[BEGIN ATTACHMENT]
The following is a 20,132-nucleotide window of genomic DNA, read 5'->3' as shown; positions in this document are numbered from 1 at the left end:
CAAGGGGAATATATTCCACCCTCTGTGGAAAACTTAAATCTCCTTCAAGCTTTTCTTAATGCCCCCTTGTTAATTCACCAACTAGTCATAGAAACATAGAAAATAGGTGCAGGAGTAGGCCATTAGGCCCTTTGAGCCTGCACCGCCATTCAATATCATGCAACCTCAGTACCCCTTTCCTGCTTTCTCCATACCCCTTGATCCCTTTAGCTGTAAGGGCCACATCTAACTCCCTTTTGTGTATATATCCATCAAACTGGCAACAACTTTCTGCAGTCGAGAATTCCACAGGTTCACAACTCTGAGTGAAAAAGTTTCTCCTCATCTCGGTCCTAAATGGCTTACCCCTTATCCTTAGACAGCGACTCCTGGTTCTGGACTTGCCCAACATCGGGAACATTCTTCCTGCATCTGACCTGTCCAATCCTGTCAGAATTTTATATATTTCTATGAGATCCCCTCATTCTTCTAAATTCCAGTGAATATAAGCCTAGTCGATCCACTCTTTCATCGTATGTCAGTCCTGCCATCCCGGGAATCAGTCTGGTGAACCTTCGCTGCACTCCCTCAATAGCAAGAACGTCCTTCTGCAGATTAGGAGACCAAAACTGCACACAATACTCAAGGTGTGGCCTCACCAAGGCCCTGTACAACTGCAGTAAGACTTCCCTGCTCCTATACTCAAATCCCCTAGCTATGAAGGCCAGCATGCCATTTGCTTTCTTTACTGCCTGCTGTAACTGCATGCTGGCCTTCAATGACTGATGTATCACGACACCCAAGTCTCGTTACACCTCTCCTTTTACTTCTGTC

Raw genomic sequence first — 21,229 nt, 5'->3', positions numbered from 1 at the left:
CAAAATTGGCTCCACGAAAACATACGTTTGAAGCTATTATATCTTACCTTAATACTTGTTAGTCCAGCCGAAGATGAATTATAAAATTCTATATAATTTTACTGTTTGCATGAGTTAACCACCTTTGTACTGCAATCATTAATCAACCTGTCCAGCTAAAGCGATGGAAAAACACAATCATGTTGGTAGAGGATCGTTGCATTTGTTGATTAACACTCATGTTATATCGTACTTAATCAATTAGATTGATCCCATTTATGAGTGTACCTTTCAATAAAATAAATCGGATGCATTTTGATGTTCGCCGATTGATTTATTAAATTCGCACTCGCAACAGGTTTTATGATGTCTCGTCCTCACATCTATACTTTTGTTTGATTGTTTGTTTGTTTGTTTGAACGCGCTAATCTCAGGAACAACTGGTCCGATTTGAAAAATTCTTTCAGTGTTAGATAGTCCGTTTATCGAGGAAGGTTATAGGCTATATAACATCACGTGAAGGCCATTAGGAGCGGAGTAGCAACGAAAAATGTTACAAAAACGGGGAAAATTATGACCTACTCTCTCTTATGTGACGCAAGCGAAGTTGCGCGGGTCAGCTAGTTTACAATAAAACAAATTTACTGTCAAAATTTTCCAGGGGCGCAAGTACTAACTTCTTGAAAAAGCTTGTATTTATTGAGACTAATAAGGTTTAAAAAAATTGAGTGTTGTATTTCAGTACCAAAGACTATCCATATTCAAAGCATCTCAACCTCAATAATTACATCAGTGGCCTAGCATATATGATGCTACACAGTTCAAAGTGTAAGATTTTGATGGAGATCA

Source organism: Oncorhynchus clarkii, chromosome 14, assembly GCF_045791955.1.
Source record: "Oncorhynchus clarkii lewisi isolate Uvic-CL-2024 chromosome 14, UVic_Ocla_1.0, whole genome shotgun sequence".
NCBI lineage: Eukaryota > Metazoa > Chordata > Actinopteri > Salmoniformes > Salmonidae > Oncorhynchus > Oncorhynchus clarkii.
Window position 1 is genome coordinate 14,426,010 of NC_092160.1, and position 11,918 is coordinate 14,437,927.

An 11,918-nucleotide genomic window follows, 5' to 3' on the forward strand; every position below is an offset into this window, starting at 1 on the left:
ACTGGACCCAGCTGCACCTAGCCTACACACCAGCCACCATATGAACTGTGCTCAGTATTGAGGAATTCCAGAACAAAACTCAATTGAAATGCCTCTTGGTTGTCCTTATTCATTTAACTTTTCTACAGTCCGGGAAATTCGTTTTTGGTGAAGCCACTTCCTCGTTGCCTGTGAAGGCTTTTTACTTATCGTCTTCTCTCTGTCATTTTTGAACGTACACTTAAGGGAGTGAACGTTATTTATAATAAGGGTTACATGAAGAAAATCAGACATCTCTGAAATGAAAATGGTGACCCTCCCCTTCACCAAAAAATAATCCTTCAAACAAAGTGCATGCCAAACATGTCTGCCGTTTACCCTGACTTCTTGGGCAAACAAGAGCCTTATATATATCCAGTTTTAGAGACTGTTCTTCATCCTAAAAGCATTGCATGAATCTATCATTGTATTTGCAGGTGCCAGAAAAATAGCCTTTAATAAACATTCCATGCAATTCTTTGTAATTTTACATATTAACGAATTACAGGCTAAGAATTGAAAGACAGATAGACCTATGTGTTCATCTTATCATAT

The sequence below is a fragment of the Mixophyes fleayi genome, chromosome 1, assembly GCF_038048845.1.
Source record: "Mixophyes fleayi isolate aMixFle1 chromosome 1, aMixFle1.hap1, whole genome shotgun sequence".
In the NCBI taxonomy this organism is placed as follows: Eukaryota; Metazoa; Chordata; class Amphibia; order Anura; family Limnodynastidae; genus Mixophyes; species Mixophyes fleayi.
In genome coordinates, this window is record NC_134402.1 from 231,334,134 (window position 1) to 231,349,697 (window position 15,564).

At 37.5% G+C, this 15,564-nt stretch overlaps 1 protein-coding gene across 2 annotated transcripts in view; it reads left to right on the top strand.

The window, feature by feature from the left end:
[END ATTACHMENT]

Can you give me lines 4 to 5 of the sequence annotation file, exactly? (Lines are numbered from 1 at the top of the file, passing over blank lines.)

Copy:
CAAAATTGGCTCCACGAAAACATACGTTTGAAGCTATTATATCTTACCTTAATACTTGTTAGTCCAGCCGAAGATGAATTATAAAATTCTATATAATTTTACTGTTTGCATGAGTTAACCACCTTTGTACTGCAATCATTAATCAACCTGTCCAGCTAAAGCGATGGAAAAACACAATCATGTTGGTAGAGGATCGTTGCATTTGTTGATTAACACTCATGTTATATCGTACTTAATCAATTAGATTGATCCCATTTATGAGTGTACCTTTCAATAAAATAAATCGGATGCATTTTGATGTTCGCCGATTGATTTATTAAATTCGCACTCGCAACAGGTTTTATGATGTCTCGTCCTCACATCTATACTTTTGTTTGATTGTTTGTTTGTTTGTTTGAACGCGCTAATCTCAGGAACAACTGGTCCGATTTGAAAAATTCTTTCAGTGTTAGATAGTCCGTTTATCGAGGAAGGTTATAGGCTATATAACATCACGTGAAGGCCATTAGGAGCGGAGTAGCAACGAAAAATGTTACAAAAACGGGGAAAATTATGACCTACTCTCTCTTATGTGACGCAAGCGAAGTTGCGCGGGTCAGCTAGTTTACAATAAAACAAATTTACTGTCAAAATTTTCCAGGGGCGCAAGTACTAACTTCTTGAAAAAGCTTGTATTTATTGAGACTAATAAGGTTTAAAAAAATTGAGTGTTGTATTTCAGTACCAAAGACTATCCATATTCAAAGCATCTCAACCTCAATAATTACATCAGTGGCCTAGCATATATGATGCTACACAGTTCAAAGTGTAAGATTTTGATGGAGATCA

Source organism: Oncorhynchus clarkii, chromosome 14, assembly GCF_045791955.1.